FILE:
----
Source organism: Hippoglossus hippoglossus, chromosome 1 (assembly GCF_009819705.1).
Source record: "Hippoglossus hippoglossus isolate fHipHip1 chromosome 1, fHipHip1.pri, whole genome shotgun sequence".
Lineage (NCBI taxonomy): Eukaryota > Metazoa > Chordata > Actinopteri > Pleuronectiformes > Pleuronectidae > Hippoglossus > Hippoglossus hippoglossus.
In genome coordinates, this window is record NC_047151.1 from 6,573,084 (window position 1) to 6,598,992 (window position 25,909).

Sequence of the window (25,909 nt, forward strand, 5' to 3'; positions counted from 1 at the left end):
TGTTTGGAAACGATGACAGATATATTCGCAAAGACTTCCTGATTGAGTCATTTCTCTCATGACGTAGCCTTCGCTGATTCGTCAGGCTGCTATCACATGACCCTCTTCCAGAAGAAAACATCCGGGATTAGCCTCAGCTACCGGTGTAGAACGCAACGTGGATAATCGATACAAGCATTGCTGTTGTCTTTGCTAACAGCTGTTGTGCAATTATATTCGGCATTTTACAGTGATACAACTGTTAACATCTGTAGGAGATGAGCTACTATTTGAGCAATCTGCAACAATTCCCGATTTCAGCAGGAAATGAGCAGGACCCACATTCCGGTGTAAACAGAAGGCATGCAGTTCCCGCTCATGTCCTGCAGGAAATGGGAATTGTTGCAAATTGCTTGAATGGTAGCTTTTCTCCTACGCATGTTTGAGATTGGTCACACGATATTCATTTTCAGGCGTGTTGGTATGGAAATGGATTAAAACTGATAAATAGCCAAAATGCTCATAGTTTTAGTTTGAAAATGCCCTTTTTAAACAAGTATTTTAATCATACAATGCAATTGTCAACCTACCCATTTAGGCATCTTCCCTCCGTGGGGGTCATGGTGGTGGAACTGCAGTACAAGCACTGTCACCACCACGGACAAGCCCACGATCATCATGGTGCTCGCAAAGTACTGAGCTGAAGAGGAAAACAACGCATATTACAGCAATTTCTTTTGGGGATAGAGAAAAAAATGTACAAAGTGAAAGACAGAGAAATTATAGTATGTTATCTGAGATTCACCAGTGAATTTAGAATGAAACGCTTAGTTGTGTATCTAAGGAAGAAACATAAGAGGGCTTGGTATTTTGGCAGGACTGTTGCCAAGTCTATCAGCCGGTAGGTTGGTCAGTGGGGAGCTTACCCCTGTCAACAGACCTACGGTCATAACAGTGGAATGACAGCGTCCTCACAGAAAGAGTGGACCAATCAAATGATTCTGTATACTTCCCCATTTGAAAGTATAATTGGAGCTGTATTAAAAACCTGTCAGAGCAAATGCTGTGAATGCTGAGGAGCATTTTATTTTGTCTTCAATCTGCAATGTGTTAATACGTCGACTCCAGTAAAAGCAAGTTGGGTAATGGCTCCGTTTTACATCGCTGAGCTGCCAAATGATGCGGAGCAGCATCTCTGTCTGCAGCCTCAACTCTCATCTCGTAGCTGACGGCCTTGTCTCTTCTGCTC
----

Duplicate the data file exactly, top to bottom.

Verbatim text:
Source organism: Hippoglossus hippoglossus, chromosome 1 (assembly GCF_009819705.1).
Source record: "Hippoglossus hippoglossus isolate fHipHip1 chromosome 1, fHipHip1.pri, whole genome shotgun sequence".
Lineage (NCBI taxonomy): Eukaryota > Metazoa > Chordata > Actinopteri > Pleuronectiformes > Pleuronectidae > Hippoglossus > Hippoglossus hippoglossus.
In genome coordinates, this window is record NC_047151.1 from 6,573,084 (window position 1) to 6,598,992 (window position 25,909).

Sequence of the window (25,909 nt, forward strand, 5' to 3'; positions counted from 1 at the left end):
TGTTTGGAAACGATGACAGATATATTCGCAAAGACTTCCTGATTGAGTCATTTCTCTCATGACGTAGCCTTCGCTGATTCGTCAGGCTGCTATCACATGACCCTCTTCCAGAAGAAAACATCCGGGATTAGCCTCAGCTACCGGTGTAGAACGCAACGTGGATAATCGATACAAGCATTGCTGTTGTCTTTGCTAACAGCTGTTGTGCAATTATATTCGGCATTTTACAGTGATACAACTGTTAACATCTGTAGGAGATGAGCTACTATTTGAGCAATCTGCAACAATTCCCGATTTCAGCAGGAAATGAGCAGGACCCACATTCCGGTGTAAACAGAAGGCATGCAGTTCCCGCTCATGTCCTGCAGGAAATGGGAATTGTTGCAAATTGCTTGAATGGTAGCTTTTCTCCTACGCATGTTTGAGATTGGTCACACGATATTCATTTTCAGGCGTGTTGGTATGGAAATGGATTAAAACTGATAAATAGCCAAAATGCTCATAGTTTTAGTTTGAAAATGCCCTTTTTAAACAAGTATTTTAATCATACAATGCAATTGTCAACCTACCCATTTAGGCATCTTCCCTCCGTGGGGGTCATGGTGGTGGAACTGCAGTACAAGCACTGTCACCACCACGGACAAGCCCACGATCATCATGGTGCTCGCAAAGTACTGAGCTGAAGAGGAAAACAACGCATATTACAGCAATTTCTTTTGGGGATAGAGAAAAAAATGTACAAAGTGAAAGACAGAGAAATTATAGTATGTTATCTGAGATTCACCAGTGAATTTAGAATGAAACGCTTAGTTGTGTATCTAAGGAAGAAACATAAGAGGGCTTGGTATTTTGGCAGGACTGTTGCCAAGTCTATCAGCCGGTAGGTTGGTCAGTGGGGAGCTTACCCCTGTCAACAGACCTACGGTCATAACAGTGGAATGACAGCGTCCTCACAGAAAGAGTGGACCAATCAAATGATTCTGTATACTTCCCCATTTGAAAGTATAATTGGAGCTGTATTAAAAACCTGTCAGAGCAAATGCTGTGAATGCTGAGGAGCATTTTATTTTGTCTTCAATCTGCAATGTGTTAATACGTCGACTCCAGTAAAAGCAAGTTGGGTAATGGCTCCGTTTTACATCGCTGAGCTGCCAAATGATGCGGAGCAGCATCTCTGTCTGCAGCCTCAACTCTCATCTCGTAGCTGACGGCCTTGTCTCTTCTGCTC